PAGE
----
Butter. Normally I roast vegetables with olive oil, but because I knew I was going to use butter for the sauce, and wanted to keep the ingredient list minimal, so butter it is. Also, when you roast anything with butter at a really higher temperature, the milk solids turn brown, making the butter turn super nutty, which is great for adding maximum flavor in a minimalistic meal.
Parmesan cheese. Our filling is just three ingredients – squash, butter, and cheese. You can add grated or shredded cheese. You could also swap out asiago or pecorino cheese for the parmesan.
Wonton wrappers. Whoever discovered you can swap out fresh pasta for wonton wrappers should deserve a medal. This easy swap out saves precious minutes in the kitchen. Bonus? Wonton wrappers are little bit lighter in calories than pasta as well, so we could go out on a limb here and say squash ravioli is actually kind of healthy.
Thyme. Normally I’m a sage girl in the fall, but I’ve recently fallen in love with fresh thyme paired with fall flavors. It’s a little bit brighter and more citrus forward than sage, which I kind of love.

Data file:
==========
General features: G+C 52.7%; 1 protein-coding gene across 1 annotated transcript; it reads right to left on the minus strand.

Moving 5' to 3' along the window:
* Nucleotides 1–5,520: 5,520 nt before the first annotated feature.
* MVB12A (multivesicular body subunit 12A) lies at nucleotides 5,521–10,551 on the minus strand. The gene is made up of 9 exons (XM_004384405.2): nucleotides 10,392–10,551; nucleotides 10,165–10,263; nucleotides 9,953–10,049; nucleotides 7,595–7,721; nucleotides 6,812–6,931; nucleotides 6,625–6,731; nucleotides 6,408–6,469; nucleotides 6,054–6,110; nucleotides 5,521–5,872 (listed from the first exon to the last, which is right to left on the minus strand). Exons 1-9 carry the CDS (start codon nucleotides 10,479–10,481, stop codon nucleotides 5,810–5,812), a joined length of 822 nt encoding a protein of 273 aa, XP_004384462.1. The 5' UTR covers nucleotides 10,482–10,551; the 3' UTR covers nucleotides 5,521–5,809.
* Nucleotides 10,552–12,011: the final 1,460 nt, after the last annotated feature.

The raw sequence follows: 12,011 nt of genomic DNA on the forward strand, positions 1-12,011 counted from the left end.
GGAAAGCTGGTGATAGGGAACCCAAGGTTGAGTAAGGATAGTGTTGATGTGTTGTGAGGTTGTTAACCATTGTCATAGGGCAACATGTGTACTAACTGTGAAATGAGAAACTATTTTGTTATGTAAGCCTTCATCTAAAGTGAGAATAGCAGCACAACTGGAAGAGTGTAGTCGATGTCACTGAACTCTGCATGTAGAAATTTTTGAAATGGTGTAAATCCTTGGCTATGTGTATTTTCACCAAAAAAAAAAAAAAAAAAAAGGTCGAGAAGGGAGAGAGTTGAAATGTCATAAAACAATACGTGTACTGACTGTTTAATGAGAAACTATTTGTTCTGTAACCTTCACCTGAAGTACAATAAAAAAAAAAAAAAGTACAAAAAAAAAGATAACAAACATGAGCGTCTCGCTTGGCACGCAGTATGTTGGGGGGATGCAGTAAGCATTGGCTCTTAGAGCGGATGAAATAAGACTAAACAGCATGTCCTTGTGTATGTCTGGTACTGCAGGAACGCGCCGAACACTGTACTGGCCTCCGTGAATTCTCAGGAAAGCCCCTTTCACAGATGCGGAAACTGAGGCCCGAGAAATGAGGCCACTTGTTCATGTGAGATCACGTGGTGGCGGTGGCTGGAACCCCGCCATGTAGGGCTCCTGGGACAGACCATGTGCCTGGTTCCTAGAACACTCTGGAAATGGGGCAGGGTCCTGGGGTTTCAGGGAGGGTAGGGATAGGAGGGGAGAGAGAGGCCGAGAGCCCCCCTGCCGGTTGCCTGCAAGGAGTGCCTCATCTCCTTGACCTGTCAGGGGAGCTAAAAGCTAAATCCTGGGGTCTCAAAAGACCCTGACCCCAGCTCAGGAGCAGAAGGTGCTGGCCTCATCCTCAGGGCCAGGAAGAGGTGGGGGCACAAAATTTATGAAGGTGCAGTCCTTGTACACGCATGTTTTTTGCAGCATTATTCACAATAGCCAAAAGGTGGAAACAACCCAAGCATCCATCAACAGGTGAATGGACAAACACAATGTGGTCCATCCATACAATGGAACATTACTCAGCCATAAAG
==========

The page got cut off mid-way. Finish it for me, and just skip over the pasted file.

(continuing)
Let’s make squash ravioli
Roast the squash. Toss squash with a few tablespoons of melted butter. Spread on a large baking sheet. Dust generously with salt and pepper. Pop into a 425 degree oven and bake until soft and caramelized, about 20-25 minutes.
Boil water. In the last five or so minutes of roasting the squash, bring a large pot of water to a rolling boil. Season with salt.
Make the filling. Transfer the cooked squash along with one tablespoon of water and two tablespoons of parmesan cheese to a food processor. Blend until smooth. Season to taste with salt and pepper.
Make the ravioli.
- Place one wonton wrapper on a flat surface. The wrapper should have the corners facing up, down, left and right so you have a diamond.
- Spoon 2 teaspoons of the filling on to the middle of the wrapper. Use your finger to gently wet all the edges of the wrapper. Fold the top corner down so you have a triangle. Get any air bubbles out and seal.